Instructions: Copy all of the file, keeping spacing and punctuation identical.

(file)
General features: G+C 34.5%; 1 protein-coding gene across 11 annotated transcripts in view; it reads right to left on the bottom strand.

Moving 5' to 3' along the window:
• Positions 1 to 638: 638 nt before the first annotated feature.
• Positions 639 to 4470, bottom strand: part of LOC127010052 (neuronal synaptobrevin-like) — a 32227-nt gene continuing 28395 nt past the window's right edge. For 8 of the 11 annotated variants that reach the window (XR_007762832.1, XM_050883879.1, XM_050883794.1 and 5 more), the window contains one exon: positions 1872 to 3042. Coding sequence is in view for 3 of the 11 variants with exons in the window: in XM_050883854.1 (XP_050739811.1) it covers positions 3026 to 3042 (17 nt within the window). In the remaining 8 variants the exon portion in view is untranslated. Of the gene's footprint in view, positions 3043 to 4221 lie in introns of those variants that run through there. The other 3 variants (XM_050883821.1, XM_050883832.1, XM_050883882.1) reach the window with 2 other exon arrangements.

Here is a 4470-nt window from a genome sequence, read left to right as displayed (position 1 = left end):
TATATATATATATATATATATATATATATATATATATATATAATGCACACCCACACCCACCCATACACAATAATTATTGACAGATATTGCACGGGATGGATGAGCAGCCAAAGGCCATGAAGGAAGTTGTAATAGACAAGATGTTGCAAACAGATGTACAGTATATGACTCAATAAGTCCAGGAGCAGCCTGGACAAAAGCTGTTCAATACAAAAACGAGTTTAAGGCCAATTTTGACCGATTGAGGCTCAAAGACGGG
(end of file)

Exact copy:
General features: G+C 34.5%; 1 protein-coding gene across 11 annotated transcripts in view; it reads right to left on the bottom strand.

Moving 5' to 3' along the window:
• Positions 1 to 638: 638 nt before the first annotated feature.
• Positions 639 to 4470, bottom strand: part of LOC127010052 (neuronal synaptobrevin-like) — a 32227-nt gene continuing 28395 nt past the window's right edge. For 8 of the 11 annotated variants that reach the window (XR_007762832.1, XM_050883879.1, XM_050883794.1 and 5 more), the window contains one exon: positions 1872 to 3042. Coding sequence is in view for 3 of the 11 variants with exons in the window: in XM_050883854.1 (XP_050739811.1) it covers positions 3026 to 3042 (17 nt within the window). In the remaining 8 variants the exon portion in view is untranslated. Of the gene's footprint in view, positions 3043 to 4221 lie in introns of those variants that run through there. The other 3 variants (XM_050883821.1, XM_050883832.1, XM_050883882.1) reach the window with 2 other exon arrangements.

Here is a 4470-nt window from a genome sequence, read left to right as displayed (position 1 = left end):
TATATATATATATATATATATATATATATATATATATATATAATGCACACCCACACCCACCCATACACAATAATTATTGACAGATATTGCACGGGATGGATGAGCAGCCAAAGGCCATGAAGGAAGTTGTAATAGACAAGATGTTGCAAACAGATGTACAGTATATGACTCAATAAGTCCAGGAGCAGCCTGGACAAAAGCTGTTCAATACAAAAACGAGTTTAAGGCCAATTTTGACCGATTGAGGCTCAAAGACGGG